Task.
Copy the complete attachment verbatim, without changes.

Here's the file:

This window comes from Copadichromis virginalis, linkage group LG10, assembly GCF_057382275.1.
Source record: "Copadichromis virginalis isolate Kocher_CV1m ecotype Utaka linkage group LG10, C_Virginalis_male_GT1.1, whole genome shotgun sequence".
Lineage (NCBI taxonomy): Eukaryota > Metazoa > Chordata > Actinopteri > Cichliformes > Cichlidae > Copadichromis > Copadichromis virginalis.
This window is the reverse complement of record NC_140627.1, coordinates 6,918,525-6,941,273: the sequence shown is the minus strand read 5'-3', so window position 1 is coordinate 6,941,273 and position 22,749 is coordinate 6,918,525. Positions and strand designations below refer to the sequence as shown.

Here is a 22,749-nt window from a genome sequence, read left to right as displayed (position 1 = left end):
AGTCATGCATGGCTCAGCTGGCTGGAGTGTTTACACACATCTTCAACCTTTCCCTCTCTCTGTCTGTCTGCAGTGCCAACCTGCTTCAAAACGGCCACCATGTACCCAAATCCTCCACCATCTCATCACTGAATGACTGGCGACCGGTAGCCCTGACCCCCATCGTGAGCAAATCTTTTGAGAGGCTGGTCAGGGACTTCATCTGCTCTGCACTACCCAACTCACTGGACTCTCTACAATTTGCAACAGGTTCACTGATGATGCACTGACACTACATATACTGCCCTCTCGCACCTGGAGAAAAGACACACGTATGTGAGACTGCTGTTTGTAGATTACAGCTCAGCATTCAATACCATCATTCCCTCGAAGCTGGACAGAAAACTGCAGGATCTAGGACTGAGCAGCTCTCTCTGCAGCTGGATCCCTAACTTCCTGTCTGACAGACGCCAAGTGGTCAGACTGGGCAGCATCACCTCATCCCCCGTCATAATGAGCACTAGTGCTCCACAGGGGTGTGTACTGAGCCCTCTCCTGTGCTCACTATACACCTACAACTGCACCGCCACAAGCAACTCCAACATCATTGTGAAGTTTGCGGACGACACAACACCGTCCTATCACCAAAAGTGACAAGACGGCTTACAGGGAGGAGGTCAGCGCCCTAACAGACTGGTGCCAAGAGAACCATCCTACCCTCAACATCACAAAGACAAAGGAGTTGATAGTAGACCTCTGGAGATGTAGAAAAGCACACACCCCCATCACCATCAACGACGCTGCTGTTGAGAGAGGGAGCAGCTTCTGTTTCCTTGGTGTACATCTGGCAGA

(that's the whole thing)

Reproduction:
This window comes from Copadichromis virginalis, linkage group LG10, assembly GCF_057382275.1.
Source record: "Copadichromis virginalis isolate Kocher_CV1m ecotype Utaka linkage group LG10, C_Virginalis_male_GT1.1, whole genome shotgun sequence".
Lineage (NCBI taxonomy): Eukaryota > Metazoa > Chordata > Actinopteri > Cichliformes > Cichlidae > Copadichromis > Copadichromis virginalis.
This window is the reverse complement of record NC_140627.1, coordinates 6,918,525-6,941,273: the sequence shown is the minus strand read 5'-3', so window position 1 is coordinate 6,941,273 and position 22,749 is coordinate 6,918,525. Positions and strand designations below refer to the sequence as shown.

Here is a 22,749-nt window from a genome sequence, read left to right as displayed (position 1 = left end):
AGTCATGCATGGCTCAGCTGGCTGGAGTGTTTACACACATCTTCAACCTTTCCCTCTCTCTGTCTGTCTGCAGTGCCAACCTGCTTCAAAACGGCCACCATGTACCCAAATCCTCCACCATCTCATCACTGAATGACTGGCGACCGGTAGCCCTGACCCCCATCGTGAGCAAATCTTTTGAGAGGCTGGTCAGGGACTTCATCTGCTCTGCACTACCCAACTCACTGGACTCTCTACAATTTGCAACAGGTTCACTGATGATGCACTGACACTACATATACTGCCCTCTCGCACCTGGAGAAAAGACACACGTATGTGAGACTGCTGTTTGTAGATTACAGCTCAGCATTCAATACCATCATTCCCTCGAAGCTGGACAGAAAACTGCAGGATCTAGGACTGAGCAGCTCTCTCTGCAGCTGGATCCCTAACTTCCTGTCTGACAGACGCCAAGTGGTCAGACTGGGCAGCATCACCTCATCCCCCGTCATAATGAGCACTAGTGCTCCACAGGGGTGTGTACTGAGCCCTCTCCTGTGCTCACTATACACCTACAACTGCACCGCCACAAGCAACTCCAACATCATTGTGAAGTTTGCGGACGACACAACACCGTCCTATCACCAAAAGTGACAAGACGGCTTACAGGGAGGAGGTCAGCGCCCTAACAGACTGGTGCCAAGAGAACCATCCTACCCTCAACATCACAAAGACAAAGGAGTTGATAGTAGACCTCTGGAGATGTAGAAAAGCACACACCCCCATCACCATCAACGACGCTGCTGTTGAGAGAGGGAGCAGCTTCTGTTTCCTTGGTGTACATCTGGCAGA